Post-acute withdrawal syndrome (PAWS) is marked by persistent impairments that result after one abstains from certain substances.1 What is unique about this condition is that withdrawal symptoms last significantly longer than the traditional half-life of a given substance. PAWS is met with controversy, as there is limited research supporting its existence.2
What Is Post-Acute Withdrawal Syndrome?
PAWS is an acronym commonly used to refer to post-acute withdrawal syndrome, prolonged withdrawal syndrome, or protracted withdrawal symptoms.1 The key feature of this condition is that symptoms experienced occur over an extended duration that is atypical for the typical timeline of any given substance.
Often, withdrawal symptoms can resolve in a matter of days or weeks. With PAWS, withdrawal persists for much longer.1 Accordingly, PAWS is not typically diagnosed until prolonged symptoms are experienced for a duration of months or even longer.3 Additionally, it can be difficult to differentiate this condition from many mood and anxiety disorders, as they may share similar characteristics.4 Therefore, PAWS may not be readily apparent in the presence of co-occurring disorders.
Controversies Around PAWS
Though PAWS may occur after detoxifying from a variety of psychoactive substances, it most commonly occurs upon withdrawing from alcohol, benzodiazepines, and opioids.5 According to the University of California Los Angeles (UCLA), roughly 90% of individuals recovering from an opioid addiction and 75% of recovering alcoholics will experience PAWS at some level.1
What is interesting about this statistic–which conflicts with others claiming the condition does not exist–is that even with these numbers, the precise mechanism leading to PAWS is still unknown, though changes in neurotransmitter activity due to prolonged drug use could potentially be a predisposing factor.1 If people are experiencing PAWS or anything similar, it is imperative that we call attention to and treat it accordingly.
Symptoms of Post-Acute Withdrawal Syndrome
Symptoms of PAWS may appear intermittently, but are primarily emotional and psychological in nature, unlike the physical symptoms of acute withdrawal. Given that everyone’s physiology is different, individual experiences with PAWS vary. Further, every PAWS substance detox will be unique, but people can expect similar symptoms across them all.
Common symptoms of PAWS include:
- Panic attacks
- Lack of motivation
- Mental fatigue
- Chronic pain
- Difficulty concentrating
- Obsessive-compulsive behaviors
- Interpersonal challenges
- Increased sensitivity to stress
Substance-Specific PAWS Symptoms
Beyond symptoms generally common to PAWS, each substance comes with its own unique effects. Again, people can experience PAWS from alcohol and other substances. Variability in symptoms stems from the addiction potential of the substance, among other factors.
Substances that may cause severe PAWS symptoms include:
Individuals who abuse marijuana or suffer from marijuana addiction can experience PAWS. Although withdrawal symptoms and severity are oftentimes less intense than with other substances of abuse, post-acute withdrawal is real.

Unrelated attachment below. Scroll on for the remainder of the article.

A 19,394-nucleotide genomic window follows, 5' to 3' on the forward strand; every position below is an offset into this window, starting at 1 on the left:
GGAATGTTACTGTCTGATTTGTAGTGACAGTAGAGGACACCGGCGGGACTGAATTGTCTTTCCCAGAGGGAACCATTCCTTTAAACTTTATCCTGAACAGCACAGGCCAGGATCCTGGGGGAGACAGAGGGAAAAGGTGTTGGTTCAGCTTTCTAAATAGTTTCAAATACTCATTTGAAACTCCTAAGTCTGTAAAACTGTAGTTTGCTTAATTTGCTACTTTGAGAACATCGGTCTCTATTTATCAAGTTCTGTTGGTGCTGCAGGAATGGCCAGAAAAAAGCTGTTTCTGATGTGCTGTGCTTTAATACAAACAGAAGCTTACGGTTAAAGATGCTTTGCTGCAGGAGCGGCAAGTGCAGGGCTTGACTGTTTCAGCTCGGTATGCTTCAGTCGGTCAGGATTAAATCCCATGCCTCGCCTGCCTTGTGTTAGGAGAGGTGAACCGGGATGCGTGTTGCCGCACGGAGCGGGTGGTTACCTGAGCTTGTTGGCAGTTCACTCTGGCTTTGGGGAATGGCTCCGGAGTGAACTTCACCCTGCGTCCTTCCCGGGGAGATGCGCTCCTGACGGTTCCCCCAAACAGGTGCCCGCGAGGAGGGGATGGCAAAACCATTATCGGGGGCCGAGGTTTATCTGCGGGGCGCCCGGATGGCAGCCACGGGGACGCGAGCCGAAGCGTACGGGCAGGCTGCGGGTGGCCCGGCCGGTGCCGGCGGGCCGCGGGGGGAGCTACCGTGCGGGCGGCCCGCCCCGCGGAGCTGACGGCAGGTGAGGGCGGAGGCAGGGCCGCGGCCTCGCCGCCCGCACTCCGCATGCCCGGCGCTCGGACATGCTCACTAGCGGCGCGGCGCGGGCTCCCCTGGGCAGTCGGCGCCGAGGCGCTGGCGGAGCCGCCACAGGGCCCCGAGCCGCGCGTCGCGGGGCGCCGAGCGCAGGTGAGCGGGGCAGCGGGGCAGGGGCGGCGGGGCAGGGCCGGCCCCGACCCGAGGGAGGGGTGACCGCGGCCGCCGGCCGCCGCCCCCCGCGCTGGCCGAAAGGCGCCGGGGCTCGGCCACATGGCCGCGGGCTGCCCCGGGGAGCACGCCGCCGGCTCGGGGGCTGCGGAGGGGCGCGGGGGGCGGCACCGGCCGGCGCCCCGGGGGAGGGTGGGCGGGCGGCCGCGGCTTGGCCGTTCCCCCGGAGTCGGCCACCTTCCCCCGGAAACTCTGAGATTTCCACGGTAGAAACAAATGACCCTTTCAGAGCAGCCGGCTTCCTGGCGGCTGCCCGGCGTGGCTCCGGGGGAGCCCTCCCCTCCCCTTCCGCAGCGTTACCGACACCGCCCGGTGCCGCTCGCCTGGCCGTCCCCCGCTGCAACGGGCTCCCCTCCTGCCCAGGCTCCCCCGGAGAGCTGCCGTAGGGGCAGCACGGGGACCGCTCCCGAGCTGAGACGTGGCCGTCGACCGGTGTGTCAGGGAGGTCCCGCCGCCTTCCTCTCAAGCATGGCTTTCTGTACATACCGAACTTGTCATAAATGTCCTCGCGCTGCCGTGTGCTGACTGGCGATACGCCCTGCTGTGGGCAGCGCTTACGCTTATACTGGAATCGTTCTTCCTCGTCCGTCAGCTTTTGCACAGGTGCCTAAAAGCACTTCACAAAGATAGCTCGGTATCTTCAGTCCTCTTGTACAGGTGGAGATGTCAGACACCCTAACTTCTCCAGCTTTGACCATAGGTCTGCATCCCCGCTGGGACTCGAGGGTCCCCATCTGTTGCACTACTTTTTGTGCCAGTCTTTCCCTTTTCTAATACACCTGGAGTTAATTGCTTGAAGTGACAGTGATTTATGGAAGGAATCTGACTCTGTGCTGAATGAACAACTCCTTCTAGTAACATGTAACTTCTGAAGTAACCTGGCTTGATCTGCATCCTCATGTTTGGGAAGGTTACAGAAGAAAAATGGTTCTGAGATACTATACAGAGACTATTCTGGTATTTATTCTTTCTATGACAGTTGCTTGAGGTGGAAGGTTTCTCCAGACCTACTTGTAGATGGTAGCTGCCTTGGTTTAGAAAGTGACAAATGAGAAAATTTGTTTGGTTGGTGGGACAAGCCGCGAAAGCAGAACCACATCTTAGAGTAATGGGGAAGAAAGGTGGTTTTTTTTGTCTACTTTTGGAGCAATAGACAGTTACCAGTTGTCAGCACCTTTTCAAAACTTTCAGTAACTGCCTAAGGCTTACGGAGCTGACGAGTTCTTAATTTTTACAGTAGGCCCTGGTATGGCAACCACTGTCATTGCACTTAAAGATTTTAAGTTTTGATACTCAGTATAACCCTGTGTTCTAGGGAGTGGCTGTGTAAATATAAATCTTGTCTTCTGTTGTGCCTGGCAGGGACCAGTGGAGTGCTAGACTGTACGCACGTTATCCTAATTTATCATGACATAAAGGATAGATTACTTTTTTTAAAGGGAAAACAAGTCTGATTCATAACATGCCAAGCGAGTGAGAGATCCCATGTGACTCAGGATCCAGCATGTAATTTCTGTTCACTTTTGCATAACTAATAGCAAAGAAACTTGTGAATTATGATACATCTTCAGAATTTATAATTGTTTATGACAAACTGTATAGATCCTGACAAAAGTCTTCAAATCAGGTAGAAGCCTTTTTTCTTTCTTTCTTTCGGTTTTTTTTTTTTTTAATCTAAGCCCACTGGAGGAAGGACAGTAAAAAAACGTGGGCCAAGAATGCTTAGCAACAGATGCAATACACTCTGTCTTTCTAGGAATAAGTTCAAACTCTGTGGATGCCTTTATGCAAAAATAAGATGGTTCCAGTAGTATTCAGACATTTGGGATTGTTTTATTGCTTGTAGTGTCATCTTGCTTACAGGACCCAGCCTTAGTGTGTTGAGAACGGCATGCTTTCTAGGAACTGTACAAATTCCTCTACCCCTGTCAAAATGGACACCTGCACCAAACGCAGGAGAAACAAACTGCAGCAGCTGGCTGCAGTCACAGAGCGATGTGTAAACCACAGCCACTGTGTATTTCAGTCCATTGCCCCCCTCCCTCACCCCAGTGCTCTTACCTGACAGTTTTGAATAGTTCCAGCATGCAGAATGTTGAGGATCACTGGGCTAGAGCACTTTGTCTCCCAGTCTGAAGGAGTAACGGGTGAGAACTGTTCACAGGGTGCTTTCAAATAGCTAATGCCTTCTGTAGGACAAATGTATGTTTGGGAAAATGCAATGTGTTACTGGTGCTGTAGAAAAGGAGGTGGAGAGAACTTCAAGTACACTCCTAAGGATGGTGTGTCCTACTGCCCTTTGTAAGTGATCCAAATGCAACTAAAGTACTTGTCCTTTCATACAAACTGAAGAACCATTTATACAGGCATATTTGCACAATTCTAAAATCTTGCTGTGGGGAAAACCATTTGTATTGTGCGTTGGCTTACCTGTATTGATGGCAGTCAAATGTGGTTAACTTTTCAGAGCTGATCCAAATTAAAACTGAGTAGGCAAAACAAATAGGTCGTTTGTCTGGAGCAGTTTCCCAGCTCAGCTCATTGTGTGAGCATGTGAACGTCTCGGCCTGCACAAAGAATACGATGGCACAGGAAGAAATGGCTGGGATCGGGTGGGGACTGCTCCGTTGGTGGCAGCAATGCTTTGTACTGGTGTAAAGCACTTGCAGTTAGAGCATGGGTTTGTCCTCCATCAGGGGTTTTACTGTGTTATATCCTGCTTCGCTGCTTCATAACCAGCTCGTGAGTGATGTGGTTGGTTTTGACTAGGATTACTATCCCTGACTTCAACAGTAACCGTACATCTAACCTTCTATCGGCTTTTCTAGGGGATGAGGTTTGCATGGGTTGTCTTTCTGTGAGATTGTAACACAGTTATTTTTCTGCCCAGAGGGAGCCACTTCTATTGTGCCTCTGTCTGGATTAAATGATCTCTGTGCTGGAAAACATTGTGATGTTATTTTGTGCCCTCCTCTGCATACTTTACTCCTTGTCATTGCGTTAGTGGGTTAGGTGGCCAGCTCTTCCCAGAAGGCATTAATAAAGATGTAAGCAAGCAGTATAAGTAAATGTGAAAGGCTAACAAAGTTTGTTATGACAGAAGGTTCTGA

While traditional acute withdrawal typically lasts up to five days, with PAWS, it may last 45 or longer.6,7 There is a strong link between marijuana and anxiety symptoms, along with other corresponding impairments including poor sleep and appetite.5,8
Methamphetamine is among the most addictive of all substances of abuse, which is why many people find themselves battling a meth addiction. Given the intensity of methamphetamine, many users who discontinue experience withdrawal—some of which is severe in symptomatology.
Generally, symptoms begin within one or two days of termination and last up to a month.9 With PAWS, symptoms resurface four to eight weeks after detox and may last months or an entire year.9 Within this time, symptoms may eb and flow. However, the experience is unpleasant.
Common symptoms include:
- Cognitive problems
- Ineffective executive functions
- Intense cravings
- Mood swings
- Sleep problems
Perhaps the greatest link between PAWS and a substance is that of opioid use, especially opioid addiction. It is believed that some 90% of those in recovery will experience some PAWS symptomatology.1
With opioid use, one’s executive control can be affected. Executive control is housed in the prefrontal cortex, which is among the primary areas impacted by substance use and withdrawal symptoms. Accordingly, concentration and judgment may be significantly impacted.
Common symptoms include:6
- Increased blood pressure
- Menstrual disruptions
- Quicker breathing
- Sleep problems
- Weight gain
Like other substances, cocaine withdrawal typically is met with the most severe symptoms during the acute phase of detox.10 PAWS symptoms tend to rise and fall, sometimes abruptly, over the course of up to a year.
Common symptoms include:10
- Chronic pain
- Decreased libido
- Difficulty focusing
- Difficulty thinking
- Low energy
- Mood swings
When discontinuing benzodiazepines that were taken as drugs of abuse or for medical treatment, those detoxing from these medications experience PAWS at a rate similar to that of alcohol.6
It is important to understand the phenomenon of symptom rebound, which occurs when previously subdued symptoms return. These include undesirable symptoms stemming from another condition which led to benzodiazepines use in the first place. Thus, individuals not only struggle with PAWS symptomatology, but also a return of previous symptoms. The combination is unpleasant and even painful.
Common symptoms here include:6
- Panic attacks
PAWS resulting from alcohol withdrawal can result in a myriad of complications, many of which resemble typical alcohol and anxiety symptoms. Sleep disruption is also common. With PAWS, individuals may struggle to fall and stay asleep. This factor will contribute to compromised executive function and mood. In combination, recovery becomes more challenging.
Common symptoms include:6
- Anger and aggression
- Cognitive struggles
- Compromised coordination
- Increased pain
- Low energy
- Lowered libido
- Mild tremors
- Mood swings
- Sleep problems
Risk Factors & Causes of PAWS
Regardless of the substance, it is important to recognize the concepts of dependence and tolerance developed with prolonged use. Even for those who adhere to the script for an opioid painkiller, tolerance forms. This means that the desired effect of the substance gradually decreases over time. With higher dosages, withdrawal symptoms can be more intense when the drug is eventually discontinued.
When one becomes dependent on a substance, the brain and nervous system adjust to accommodate the chemicals in the substance. People ultimately continue using just to “feel normal.” Removing the substance puts a strain on the body. Physiology becomes immediately compromised, and physiologic changes can occur, affecting blood pressure, heart function, emotions, and more.